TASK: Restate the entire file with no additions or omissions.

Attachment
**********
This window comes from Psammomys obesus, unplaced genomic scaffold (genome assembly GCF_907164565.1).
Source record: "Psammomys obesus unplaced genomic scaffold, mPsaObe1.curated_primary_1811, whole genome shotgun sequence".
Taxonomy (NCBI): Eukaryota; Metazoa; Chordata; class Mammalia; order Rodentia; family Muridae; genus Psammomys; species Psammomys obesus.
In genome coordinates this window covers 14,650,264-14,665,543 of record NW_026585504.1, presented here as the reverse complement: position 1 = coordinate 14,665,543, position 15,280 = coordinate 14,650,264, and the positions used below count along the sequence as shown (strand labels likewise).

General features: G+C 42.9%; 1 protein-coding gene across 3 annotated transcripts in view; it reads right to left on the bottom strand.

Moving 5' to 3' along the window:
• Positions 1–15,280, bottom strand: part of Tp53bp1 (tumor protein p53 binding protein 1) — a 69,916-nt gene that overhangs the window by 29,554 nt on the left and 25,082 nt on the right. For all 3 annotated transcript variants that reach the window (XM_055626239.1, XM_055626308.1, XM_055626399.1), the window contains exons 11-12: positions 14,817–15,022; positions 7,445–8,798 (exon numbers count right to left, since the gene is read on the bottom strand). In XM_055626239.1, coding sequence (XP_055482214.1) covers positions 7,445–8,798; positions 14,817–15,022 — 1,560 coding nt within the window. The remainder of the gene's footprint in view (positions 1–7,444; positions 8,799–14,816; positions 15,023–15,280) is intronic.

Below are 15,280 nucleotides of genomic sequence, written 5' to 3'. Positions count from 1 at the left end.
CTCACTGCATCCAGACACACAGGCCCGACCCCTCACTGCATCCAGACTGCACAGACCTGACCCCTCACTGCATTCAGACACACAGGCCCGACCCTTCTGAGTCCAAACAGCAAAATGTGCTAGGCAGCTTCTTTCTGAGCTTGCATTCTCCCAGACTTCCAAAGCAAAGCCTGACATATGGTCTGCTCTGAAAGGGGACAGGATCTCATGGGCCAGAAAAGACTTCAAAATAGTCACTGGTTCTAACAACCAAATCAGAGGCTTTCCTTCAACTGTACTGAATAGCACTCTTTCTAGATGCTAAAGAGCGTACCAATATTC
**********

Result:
This window comes from Psammomys obesus, unplaced genomic scaffold (genome assembly GCF_907164565.1).
Source record: "Psammomys obesus unplaced genomic scaffold, mPsaObe1.curated_primary_1811, whole genome shotgun sequence".
Taxonomy (NCBI): Eukaryota; Metazoa; Chordata; class Mammalia; order Rodentia; family Muridae; genus Psammomys; species Psammomys obesus.
In genome coordinates this window covers 14,650,264-14,665,543 of record NW_026585504.1, presented here as the reverse complement: position 1 = coordinate 14,665,543, position 15,280 = coordinate 14,650,264, and the positions used below count along the sequence as shown (strand labels likewise).

General features: G+C 42.9%; 1 protein-coding gene across 3 annotated transcripts in view; it reads right to left on the bottom strand.

Moving 5' to 3' along the window:
• Positions 1–15,280, bottom strand: part of Tp53bp1 (tumor protein p53 binding protein 1) — a 69,916-nt gene that overhangs the window by 29,554 nt on the left and 25,082 nt on the right. For all 3 annotated transcript variants that reach the window (XM_055626239.1, XM_055626308.1, XM_055626399.1), the window contains exons 11-12: positions 14,817–15,022; positions 7,445–8,798 (exon numbers count right to left, since the gene is read on the bottom strand). In XM_055626239.1, coding sequence (XP_055482214.1) covers positions 7,445–8,798; positions 14,817–15,022 — 1,560 coding nt within the window. The remainder of the gene's footprint in view (positions 1–7,444; positions 8,799–14,816; positions 15,023–15,280) is intronic.

Below are 15,280 nucleotides of genomic sequence, written 5' to 3'. Positions count from 1 at the left end.
CTCACTGCATCCAGACACACAGGCCCGACCCCTCACTGCATCCAGACTGCACAGACCTGACCCCTCACTGCATTCAGACACACAGGCCCGACCCTTCTGAGTCCAAACAGCAAAATGTGCTAGGCAGCTTCTTTCTGAGCTTGCATTCTCCCAGACTTCCAAAGCAAAGCCTGACATATGGTCTGCTCTGAAAGGGGACAGGATCTCATGGGCCAGAAAAGACTTCAAAATAGTCACTGGTTCTAACAACCAAATCAGAGGCTTTCCTTCAACTGTACTGAATAGCACTCTTTCTAGATGCTAAAGAGCGTACCAATATTC